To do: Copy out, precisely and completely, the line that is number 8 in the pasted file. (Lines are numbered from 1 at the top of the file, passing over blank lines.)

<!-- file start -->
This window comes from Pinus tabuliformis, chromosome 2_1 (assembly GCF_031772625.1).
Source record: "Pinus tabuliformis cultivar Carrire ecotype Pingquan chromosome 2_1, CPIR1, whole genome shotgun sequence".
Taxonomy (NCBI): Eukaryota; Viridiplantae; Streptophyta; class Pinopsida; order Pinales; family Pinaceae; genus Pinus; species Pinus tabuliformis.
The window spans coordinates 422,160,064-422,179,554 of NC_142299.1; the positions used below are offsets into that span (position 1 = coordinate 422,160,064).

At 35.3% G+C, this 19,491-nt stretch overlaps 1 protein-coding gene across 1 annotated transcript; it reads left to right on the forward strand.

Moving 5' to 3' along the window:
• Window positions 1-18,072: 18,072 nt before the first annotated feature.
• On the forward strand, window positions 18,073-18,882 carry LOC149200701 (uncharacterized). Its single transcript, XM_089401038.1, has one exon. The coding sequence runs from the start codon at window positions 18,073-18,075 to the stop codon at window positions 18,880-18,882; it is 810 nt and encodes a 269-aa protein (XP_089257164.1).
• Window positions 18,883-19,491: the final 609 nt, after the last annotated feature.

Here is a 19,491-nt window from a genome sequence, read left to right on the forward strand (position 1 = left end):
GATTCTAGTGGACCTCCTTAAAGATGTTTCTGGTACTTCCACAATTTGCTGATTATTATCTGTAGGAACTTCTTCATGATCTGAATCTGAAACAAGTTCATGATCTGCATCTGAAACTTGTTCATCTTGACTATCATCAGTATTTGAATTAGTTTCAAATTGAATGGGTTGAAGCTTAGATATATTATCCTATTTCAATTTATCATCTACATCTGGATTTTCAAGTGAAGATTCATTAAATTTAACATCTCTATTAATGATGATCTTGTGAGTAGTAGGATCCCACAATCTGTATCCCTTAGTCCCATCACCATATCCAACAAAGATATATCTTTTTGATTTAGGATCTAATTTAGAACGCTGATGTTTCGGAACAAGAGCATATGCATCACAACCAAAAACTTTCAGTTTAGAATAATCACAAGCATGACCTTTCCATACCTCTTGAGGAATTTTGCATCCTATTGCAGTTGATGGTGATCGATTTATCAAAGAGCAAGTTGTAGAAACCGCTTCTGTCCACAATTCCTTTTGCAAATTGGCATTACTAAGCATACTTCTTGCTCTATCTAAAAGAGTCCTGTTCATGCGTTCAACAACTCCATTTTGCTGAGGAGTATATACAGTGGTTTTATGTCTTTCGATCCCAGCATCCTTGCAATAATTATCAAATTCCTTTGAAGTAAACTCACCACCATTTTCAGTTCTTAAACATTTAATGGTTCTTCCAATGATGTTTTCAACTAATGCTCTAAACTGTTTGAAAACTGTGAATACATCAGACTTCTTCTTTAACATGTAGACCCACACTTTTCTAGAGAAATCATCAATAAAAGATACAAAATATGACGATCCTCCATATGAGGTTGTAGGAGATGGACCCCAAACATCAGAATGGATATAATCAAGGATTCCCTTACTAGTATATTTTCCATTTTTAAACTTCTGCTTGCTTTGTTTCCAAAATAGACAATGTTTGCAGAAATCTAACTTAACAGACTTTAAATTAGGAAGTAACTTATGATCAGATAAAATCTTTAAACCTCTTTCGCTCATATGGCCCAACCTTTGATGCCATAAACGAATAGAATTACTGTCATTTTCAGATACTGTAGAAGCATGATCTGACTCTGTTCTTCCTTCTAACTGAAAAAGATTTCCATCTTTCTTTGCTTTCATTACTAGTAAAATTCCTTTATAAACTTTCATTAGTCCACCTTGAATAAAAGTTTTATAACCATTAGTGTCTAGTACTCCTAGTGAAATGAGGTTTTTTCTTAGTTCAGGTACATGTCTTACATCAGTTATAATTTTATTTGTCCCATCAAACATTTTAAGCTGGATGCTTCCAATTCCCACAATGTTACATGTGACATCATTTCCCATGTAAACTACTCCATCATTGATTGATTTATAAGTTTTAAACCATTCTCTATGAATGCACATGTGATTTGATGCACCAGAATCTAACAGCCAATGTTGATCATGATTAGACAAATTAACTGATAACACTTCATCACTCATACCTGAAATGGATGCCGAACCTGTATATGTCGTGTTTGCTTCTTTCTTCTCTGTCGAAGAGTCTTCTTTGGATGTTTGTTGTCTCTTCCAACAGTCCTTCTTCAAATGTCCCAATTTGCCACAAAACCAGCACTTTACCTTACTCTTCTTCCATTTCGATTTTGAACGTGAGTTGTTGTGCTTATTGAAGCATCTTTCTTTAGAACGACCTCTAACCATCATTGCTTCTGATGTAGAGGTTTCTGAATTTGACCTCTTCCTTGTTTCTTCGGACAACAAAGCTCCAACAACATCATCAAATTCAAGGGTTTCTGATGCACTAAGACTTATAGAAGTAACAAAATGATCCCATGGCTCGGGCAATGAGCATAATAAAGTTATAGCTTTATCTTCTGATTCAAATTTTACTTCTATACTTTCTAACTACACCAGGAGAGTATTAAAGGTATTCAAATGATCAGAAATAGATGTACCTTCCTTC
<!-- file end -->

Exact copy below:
• On the forward strand, window positions 18,073-18,882 carry LOC149200701 (uncharacterized). Its single transcript, XM_089401038.1, has one exon. The coding sequence runs from the start codon at window positions 18,073-18,075 to the stop codon at window positions 18,880-18,882; it is 810 nt and encodes a 269-aa protein (XP_089257164.1).